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Macbeth: Sleep Motif
Transcript of Macbeth: Sleep Motif
Sleep demonstrates the character’s internal struggles and helps to develop their fall into insanity. Sleep is described as calm and rejuvenating, but once the characters start to question their actions, their sleep is no longer so innocent. From when Macbeth feels pity for the crime he is about to commit, to declaring that he has murdered sleep, to the demons that torment the couple in their sleep: until they can rest properly no more. Sleep in a way represents their past innocence and the order/serenity within themselves. When this is disrupted, they slowly become more and more vexed and descend into sleep deprived insanity.
Sleep plays a key role when we further explore into one of the major themes in Macbeth: appearance verses reality. Sleep traditionally is a representation of peaceful rest of one’s mind, but in contrast, sleeping time was the most torturous time for both Macbeth and Lady Macbeth. Due to the guilt after Macbeth and Lady Macbeth’s horrific killing spree, and intense anxiety trying to hide their guilt, nightmares started to hunt the innocent sleep, forcing Macbeth to see hallucinations and Lady Macbeth into insanity. Sleep no longer was what it appeared to be; it was stained with their victim’s blood, and had transformed from heaven into hell.
Sleep also helps to demonstrate one of the underlying themes in Macbeth: Even though one may try to disrupt the great chain of being, the "natural" order of things will always prevail. This can be seen in Macbeth overthrowing Duncan, but then he is defeated and the throne is given to Malcolm.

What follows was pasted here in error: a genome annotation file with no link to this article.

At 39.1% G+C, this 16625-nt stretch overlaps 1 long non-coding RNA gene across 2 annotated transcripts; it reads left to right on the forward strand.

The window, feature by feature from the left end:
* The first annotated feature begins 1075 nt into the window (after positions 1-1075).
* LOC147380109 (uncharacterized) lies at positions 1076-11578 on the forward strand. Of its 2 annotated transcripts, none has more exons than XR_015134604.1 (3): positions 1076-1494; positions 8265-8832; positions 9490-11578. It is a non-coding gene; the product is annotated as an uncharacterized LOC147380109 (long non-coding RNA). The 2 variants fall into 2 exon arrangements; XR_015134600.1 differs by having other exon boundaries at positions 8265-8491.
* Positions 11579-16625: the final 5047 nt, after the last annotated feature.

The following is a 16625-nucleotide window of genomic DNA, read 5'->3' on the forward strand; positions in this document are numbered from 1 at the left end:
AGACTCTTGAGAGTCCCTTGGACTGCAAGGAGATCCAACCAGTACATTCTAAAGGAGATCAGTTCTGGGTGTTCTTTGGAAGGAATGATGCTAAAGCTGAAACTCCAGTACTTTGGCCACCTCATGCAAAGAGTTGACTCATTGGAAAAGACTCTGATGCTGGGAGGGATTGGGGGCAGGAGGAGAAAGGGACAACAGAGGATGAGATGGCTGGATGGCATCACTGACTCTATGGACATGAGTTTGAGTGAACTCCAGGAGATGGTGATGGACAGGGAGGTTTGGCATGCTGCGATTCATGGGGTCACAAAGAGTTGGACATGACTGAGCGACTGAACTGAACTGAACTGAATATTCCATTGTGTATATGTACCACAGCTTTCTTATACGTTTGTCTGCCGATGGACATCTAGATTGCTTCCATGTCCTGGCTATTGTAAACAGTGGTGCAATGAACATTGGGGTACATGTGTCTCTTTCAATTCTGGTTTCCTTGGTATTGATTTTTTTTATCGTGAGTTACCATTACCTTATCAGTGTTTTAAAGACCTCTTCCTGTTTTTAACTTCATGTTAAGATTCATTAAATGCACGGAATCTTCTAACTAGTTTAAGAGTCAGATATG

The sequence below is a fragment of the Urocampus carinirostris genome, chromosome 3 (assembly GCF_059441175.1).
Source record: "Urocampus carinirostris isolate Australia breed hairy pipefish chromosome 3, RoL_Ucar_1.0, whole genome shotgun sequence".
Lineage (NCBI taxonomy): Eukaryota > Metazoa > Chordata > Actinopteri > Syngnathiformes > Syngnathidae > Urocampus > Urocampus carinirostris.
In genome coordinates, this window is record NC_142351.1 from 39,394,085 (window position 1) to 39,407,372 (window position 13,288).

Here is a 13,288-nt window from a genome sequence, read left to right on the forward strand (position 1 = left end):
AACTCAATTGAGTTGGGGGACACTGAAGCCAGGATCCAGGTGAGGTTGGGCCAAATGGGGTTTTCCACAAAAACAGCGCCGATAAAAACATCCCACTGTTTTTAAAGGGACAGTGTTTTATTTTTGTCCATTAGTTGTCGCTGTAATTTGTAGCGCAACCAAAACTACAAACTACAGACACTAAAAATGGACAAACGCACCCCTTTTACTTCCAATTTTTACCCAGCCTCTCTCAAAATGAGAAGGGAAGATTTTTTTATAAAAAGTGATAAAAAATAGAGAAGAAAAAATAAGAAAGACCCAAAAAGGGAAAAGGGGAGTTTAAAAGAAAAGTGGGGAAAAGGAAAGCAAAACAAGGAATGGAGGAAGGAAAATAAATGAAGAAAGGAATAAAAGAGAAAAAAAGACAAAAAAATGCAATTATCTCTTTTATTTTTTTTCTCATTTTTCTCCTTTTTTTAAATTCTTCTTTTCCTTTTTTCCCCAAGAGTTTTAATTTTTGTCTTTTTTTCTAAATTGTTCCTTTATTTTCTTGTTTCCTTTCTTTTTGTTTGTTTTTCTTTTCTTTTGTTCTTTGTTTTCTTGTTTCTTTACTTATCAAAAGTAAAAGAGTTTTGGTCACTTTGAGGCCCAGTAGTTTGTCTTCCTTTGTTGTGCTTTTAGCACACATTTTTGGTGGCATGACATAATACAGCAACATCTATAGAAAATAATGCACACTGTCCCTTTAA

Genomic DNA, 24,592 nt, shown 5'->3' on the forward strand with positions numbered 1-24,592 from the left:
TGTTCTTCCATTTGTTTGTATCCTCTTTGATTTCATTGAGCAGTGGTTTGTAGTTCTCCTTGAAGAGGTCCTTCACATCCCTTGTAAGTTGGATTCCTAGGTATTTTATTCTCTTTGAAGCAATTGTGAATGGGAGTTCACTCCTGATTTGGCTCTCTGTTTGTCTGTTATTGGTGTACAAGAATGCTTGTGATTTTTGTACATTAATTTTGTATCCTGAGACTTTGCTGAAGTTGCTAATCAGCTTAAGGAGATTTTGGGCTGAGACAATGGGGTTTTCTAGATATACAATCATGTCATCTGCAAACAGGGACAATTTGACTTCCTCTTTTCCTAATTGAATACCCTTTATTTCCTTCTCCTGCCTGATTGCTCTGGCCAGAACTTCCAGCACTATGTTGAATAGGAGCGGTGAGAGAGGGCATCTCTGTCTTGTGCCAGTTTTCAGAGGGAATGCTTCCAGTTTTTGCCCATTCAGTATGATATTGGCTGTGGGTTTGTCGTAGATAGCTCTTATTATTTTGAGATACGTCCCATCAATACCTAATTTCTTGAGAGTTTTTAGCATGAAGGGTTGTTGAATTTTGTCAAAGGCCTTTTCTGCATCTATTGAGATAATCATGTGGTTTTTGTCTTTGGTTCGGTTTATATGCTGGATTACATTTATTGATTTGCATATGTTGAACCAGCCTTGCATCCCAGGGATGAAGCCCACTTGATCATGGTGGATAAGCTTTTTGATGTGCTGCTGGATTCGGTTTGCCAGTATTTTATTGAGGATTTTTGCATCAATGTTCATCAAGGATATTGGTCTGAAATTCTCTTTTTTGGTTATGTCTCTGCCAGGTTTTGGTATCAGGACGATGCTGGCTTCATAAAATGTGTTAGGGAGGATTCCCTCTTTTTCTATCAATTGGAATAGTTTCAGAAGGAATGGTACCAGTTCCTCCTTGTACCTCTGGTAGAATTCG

An Analysis by:
Hanna, Nancy, Angela, Alex
"Methought I heard a voice cry 'Sleep no more!
Macbeth does murder sleep,' the innocent sleep,
Sleep that knits up the ravell'd sleave of care,
The death of each day's life, sore labour's bath,
Balm of hurt minds, great nature's second course,
Chief nourisher in life's feast." (2.2.32-37)
Macbeth and his guilt, by murdering Duncan in his sleep he feels as though he has murdered sleep itself. Sleep is supposed to be calm and relaxing, but now it has been tainted and ruined.
The dark and sombre mood is of the story is brought on by the sleep motif. After having murdered so many people, Macbeth no longer sleeps because of guilt, Lady Macbeth no longer sleeps because of her fear of being discovered, and the people who were killed are in a new perverse kind of sleep: death.
"I have seen her rise from her bed, throw her night-gown upon her, unlock her closet, take forth paper, fold it, write upon't, read it, afterwards seal it, and again return to bed; yet all this while in a most fast sleep" (5.1.3-7). "A great perturbation in nature, to receive at once the benefit of sleep, and do the effects of watching!" (5.1.8-10).
Lady Macbeth cannot sleep properly. What should be a restful time becomes a time for her actions to torment her mind. All she can think about is the horrendous act that she has committed. This leads to her becoming more and more psychologicaly troubled and eventually leading to her death. Sleep demonstrates that though Lady Macbeth may not seem as troubled as Macbeth, deep down she is greatly disturbed.
"Not so sick, my lord, / As she is troubled with thick coming fancies, / That keep her from her rest" (5.3.36-39)
"I am in blood stepped in so far that should I wade no more, returning were as tedious as go o'er. Strange things I have in head that will to hand, Which must acted are that may be scanned" (3.4.136-134)